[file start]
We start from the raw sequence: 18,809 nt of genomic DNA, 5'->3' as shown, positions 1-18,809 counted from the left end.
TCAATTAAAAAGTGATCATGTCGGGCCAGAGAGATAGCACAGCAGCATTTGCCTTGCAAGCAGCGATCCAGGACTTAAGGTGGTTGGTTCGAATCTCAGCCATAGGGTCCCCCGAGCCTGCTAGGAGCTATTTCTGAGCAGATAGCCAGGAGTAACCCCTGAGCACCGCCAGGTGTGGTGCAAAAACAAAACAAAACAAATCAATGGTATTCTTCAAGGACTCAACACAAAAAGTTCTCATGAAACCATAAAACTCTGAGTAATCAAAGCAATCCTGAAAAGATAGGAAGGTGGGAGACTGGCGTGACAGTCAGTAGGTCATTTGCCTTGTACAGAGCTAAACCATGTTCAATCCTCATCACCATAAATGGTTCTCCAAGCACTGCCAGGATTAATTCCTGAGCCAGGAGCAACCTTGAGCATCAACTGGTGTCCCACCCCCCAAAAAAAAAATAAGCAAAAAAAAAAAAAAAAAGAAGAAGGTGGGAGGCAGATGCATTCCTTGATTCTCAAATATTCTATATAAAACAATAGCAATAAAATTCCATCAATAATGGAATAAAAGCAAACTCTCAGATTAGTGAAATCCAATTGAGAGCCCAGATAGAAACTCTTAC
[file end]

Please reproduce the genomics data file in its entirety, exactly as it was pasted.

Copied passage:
We start from the raw sequence: 18,809 nt of genomic DNA, 5'->3' as shown, positions 1-18,809 counted from the left end.
TCAATTAAAAAGTGATCATGTCGGGCCAGAGAGATAGCACAGCAGCATTTGCCTTGCAAGCAGCGATCCAGGACTTAAGGTGGTTGGTTCGAATCTCAGCCATAGGGTCCCCCGAGCCTGCTAGGAGCTATTTCTGAGCAGATAGCCAGGAGTAACCCCTGAGCACCGCCAGGTGTGGTGCAAAAACAAAACAAAACAAATCAATGGTATTCTTCAAGGACTCAACACAAAAAGTTCTCATGAAACCATAAAACTCTGAGTAATCAAAGCAATCCTGAAAAGATAGGAAGGTGGGAGACTGGCGTGACAGTCAGTAGGTCATTTGCCTTGTACAGAGCTAAACCATGTTCAATCCTCATCACCATAAATGGTTCTCCAAGCACTGCCAGGATTAATTCCTGAGCCAGGAGCAACCTTGAGCATCAACTGGTGTCCCACCCCCCAAAAAAAAAATAAGCAAAAAAAAAAAAAAAAAGAAGAAGGTGGGAGGCAGATGCATTCCTTGATTCTCAAATATTCTATATAAAACAATAGCAATAAAATTCCATCAATAATGGAATAAAAGCAAACTCTCAGATTAGTGAAATCCAATTGAGAGCCCAGATAGAAACTCTTAC